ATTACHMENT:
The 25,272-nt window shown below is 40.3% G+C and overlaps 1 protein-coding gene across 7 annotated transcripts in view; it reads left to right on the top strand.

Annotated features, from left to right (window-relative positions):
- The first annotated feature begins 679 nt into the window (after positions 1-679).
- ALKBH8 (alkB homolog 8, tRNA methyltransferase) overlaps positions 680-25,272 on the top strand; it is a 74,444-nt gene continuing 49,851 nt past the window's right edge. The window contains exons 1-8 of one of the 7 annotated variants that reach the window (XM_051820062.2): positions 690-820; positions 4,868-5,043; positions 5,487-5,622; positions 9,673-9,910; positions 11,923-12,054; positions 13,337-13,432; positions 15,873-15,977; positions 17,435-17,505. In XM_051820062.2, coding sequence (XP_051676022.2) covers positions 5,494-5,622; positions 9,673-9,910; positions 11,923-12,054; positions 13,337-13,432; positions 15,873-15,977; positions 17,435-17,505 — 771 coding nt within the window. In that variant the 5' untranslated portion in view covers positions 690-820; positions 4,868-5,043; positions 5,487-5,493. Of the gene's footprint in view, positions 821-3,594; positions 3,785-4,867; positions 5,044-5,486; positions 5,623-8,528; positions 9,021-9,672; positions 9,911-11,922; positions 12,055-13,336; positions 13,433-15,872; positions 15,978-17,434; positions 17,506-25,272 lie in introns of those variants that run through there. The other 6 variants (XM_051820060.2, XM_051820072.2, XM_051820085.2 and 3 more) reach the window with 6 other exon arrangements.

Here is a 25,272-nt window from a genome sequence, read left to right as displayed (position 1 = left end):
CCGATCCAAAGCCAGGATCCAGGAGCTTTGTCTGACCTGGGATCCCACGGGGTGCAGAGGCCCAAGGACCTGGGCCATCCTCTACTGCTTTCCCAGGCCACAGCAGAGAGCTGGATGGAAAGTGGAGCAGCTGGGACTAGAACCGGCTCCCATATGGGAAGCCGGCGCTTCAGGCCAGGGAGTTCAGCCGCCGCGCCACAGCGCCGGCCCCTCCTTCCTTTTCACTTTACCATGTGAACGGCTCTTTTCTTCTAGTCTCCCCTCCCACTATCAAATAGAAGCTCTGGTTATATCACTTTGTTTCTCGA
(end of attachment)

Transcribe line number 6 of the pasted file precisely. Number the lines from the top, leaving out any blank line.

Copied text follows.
CCGATCCAAAGCCAGGATCCAGGAGCTTTGTCTGACCTGGGATCCCACGGGGTGCAGAGGCCCAAGGACCTGGGCCATCCTCTACTGCTTTCCCAGGCCACAGCAGAGAGCTGGATGGAAAGTGGAGCAGCTGGGACTAGAACCGGCTCCCATATGGGAAGCCGGCGCTTCAGGCCAGGGAGTTCAGCCGCCGCGCCACAGCGCCGGCCCCTCCTTCCTTTTCACTTTACCATGTGAACGGCTCTTTTCTTCTAGTCTCCCCTCCCACTATCAAATAGAAGCTCTGGTTATATCACTTTGTTTCTCGA